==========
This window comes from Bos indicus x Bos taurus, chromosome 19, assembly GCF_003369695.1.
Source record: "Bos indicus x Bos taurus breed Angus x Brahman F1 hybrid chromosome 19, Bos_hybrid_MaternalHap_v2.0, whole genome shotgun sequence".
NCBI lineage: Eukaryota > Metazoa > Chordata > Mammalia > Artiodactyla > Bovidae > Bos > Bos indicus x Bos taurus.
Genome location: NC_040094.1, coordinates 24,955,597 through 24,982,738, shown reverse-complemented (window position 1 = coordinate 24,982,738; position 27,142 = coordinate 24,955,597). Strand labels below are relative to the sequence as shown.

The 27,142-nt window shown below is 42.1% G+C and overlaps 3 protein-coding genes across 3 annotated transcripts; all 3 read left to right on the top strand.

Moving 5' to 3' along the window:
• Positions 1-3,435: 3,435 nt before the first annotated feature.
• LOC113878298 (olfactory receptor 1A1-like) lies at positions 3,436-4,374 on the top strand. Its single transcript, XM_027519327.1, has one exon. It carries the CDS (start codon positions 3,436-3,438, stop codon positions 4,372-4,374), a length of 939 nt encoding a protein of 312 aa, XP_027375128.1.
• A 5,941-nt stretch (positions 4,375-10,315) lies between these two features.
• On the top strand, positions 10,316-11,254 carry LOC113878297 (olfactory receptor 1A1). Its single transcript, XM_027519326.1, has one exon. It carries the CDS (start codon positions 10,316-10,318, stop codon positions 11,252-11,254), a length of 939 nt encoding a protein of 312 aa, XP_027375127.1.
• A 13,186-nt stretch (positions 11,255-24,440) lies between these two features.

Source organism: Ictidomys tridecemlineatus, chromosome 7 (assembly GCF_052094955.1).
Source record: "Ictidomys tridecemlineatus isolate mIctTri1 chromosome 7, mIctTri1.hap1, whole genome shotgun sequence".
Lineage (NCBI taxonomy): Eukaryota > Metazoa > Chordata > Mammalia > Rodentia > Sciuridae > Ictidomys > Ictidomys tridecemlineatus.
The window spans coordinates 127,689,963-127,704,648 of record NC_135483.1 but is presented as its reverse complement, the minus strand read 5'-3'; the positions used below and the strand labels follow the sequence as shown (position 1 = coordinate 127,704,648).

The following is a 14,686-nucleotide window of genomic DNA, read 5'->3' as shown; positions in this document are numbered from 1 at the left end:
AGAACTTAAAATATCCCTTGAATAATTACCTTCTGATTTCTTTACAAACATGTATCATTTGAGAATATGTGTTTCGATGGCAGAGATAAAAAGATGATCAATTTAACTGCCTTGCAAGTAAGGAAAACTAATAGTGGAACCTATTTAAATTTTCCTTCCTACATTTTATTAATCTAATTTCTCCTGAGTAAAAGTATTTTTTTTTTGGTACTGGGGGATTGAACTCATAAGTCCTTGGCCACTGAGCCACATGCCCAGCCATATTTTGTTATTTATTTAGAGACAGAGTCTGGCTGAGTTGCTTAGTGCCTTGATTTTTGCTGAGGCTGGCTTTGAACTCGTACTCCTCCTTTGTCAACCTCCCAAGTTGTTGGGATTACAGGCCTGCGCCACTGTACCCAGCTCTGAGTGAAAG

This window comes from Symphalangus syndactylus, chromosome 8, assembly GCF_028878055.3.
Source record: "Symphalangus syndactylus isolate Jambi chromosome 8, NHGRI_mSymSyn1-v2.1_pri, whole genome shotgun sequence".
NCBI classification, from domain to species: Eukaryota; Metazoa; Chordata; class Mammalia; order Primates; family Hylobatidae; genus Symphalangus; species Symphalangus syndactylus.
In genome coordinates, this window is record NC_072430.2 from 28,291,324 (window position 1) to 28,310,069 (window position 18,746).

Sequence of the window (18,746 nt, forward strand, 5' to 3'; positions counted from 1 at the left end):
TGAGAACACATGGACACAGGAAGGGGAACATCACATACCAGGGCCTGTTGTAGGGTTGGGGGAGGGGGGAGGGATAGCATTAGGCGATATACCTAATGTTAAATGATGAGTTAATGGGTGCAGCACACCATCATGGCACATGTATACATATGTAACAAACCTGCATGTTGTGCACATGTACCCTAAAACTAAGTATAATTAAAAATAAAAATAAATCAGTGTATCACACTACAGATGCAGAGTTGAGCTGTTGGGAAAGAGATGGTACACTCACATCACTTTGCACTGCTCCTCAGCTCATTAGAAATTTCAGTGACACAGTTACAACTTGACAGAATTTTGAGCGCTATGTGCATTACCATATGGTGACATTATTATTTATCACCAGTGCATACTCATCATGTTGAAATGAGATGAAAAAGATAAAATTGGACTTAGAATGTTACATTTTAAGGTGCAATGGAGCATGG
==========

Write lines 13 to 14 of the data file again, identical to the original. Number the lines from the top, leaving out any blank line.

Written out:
Source record: "Ictidomys tridecemlineatus isolate mIctTri1 chromosome 7, mIctTri1.hap1, whole genome shotgun sequence".
Lineage (NCBI taxonomy): Eukaryota > Metazoa > Chordata > Mammalia > Rodentia > Sciuridae > Ictidomys > Ictidomys tridecemlineatus.